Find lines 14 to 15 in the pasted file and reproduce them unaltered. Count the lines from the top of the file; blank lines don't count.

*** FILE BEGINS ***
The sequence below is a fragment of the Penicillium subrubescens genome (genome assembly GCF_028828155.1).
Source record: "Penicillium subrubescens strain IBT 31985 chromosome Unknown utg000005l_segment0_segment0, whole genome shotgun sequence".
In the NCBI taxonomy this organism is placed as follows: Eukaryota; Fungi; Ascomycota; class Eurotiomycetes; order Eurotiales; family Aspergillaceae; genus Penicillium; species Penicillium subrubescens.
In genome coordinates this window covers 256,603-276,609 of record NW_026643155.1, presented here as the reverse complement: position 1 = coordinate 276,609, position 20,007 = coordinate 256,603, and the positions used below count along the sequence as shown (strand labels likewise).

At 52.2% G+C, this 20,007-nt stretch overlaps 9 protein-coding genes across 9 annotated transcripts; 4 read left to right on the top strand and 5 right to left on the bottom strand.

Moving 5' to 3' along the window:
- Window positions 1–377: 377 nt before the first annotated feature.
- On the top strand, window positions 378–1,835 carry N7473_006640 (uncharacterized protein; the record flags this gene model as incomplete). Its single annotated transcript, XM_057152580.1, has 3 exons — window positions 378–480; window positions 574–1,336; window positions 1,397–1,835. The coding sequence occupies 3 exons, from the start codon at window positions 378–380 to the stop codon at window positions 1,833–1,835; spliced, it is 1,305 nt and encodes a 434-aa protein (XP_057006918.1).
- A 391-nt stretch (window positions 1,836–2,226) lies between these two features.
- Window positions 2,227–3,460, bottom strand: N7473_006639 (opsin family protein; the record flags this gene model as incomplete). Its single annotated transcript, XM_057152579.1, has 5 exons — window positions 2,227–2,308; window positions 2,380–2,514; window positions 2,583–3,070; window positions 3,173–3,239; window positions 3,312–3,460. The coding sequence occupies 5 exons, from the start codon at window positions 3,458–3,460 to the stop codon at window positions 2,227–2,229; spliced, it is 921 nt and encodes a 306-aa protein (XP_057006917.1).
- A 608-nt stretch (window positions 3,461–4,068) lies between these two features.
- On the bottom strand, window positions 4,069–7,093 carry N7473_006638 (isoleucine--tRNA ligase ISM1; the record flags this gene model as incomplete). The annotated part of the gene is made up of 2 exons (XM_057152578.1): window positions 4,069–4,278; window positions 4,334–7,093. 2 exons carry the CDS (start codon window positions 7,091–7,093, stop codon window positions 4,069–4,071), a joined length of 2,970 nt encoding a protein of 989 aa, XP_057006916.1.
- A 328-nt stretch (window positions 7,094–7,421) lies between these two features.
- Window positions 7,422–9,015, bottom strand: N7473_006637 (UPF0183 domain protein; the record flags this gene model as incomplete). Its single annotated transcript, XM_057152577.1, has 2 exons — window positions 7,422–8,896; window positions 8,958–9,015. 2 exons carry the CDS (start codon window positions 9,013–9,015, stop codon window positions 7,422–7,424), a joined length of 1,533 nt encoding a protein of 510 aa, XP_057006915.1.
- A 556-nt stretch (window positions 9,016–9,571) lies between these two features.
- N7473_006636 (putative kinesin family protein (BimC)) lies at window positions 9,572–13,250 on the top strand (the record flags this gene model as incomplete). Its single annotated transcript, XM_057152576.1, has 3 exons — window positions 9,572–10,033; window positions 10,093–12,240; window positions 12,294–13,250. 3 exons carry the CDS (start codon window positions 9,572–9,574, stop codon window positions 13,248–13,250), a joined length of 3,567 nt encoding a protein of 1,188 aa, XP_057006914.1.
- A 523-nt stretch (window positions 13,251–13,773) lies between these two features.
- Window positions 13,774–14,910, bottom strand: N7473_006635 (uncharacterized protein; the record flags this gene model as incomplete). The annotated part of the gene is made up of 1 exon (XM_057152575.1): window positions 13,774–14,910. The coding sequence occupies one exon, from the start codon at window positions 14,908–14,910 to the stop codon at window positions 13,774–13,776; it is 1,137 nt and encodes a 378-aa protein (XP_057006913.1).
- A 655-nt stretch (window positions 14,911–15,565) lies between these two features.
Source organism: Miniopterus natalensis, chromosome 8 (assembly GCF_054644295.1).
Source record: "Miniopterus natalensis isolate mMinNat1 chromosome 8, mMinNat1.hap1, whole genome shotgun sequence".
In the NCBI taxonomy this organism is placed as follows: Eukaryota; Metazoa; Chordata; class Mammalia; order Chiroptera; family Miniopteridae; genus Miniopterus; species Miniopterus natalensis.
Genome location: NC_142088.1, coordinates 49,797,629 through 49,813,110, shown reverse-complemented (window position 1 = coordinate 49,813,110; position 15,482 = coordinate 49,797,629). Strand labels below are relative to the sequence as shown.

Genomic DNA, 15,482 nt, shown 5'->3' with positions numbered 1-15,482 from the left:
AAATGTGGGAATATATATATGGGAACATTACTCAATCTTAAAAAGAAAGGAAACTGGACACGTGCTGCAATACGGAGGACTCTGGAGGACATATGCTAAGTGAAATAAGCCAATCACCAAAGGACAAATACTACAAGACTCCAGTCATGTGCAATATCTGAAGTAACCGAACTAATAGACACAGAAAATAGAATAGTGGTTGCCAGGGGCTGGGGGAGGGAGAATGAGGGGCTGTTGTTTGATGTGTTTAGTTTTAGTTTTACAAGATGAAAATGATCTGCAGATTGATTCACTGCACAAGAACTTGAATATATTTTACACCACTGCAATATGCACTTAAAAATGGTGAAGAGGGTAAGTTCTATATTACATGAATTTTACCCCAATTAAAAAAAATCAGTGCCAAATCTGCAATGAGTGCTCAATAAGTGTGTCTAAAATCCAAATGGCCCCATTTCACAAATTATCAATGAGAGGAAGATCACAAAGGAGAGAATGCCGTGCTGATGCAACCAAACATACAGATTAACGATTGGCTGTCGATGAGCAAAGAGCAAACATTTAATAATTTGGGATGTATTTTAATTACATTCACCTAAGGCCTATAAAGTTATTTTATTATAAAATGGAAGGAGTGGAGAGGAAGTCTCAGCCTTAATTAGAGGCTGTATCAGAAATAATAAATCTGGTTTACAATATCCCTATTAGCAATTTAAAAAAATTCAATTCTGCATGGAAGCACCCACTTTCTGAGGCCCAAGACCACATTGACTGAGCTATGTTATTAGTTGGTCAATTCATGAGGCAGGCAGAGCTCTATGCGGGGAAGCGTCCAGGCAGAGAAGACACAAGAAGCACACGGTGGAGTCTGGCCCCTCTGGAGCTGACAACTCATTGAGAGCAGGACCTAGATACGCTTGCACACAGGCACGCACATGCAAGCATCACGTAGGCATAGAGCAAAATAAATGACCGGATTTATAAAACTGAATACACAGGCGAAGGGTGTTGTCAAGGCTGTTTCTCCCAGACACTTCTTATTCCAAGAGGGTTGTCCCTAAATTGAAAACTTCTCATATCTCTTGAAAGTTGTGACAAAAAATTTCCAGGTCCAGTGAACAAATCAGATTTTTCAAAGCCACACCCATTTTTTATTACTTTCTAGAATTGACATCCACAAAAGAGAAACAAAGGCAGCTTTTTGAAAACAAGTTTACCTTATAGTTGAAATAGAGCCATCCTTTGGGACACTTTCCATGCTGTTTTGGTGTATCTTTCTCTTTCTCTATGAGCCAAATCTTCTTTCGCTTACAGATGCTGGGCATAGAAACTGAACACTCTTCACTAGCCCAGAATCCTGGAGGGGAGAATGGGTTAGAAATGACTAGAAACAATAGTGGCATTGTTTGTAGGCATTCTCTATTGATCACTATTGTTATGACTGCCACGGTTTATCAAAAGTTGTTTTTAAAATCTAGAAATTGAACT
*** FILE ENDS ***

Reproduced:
- Window positions 7,422–9,015, bottom strand: N7473_006637 (UPF0183 domain protein; the record flags this gene model as incomplete). Its single annotated transcript, XM_057152577.1, has 2 exons — window positions 7,422–8,896; window positions 8,958–9,015. 2 exons carry the CDS (start codon window positions 9,013–9,015, stop codon window positions 7,422–7,424), a joined length of 1,533 nt encoding a protein of 510 aa, XP_057006915.1.
- A 556-nt stretch (window positions 9,016–9,571) lies between these two features.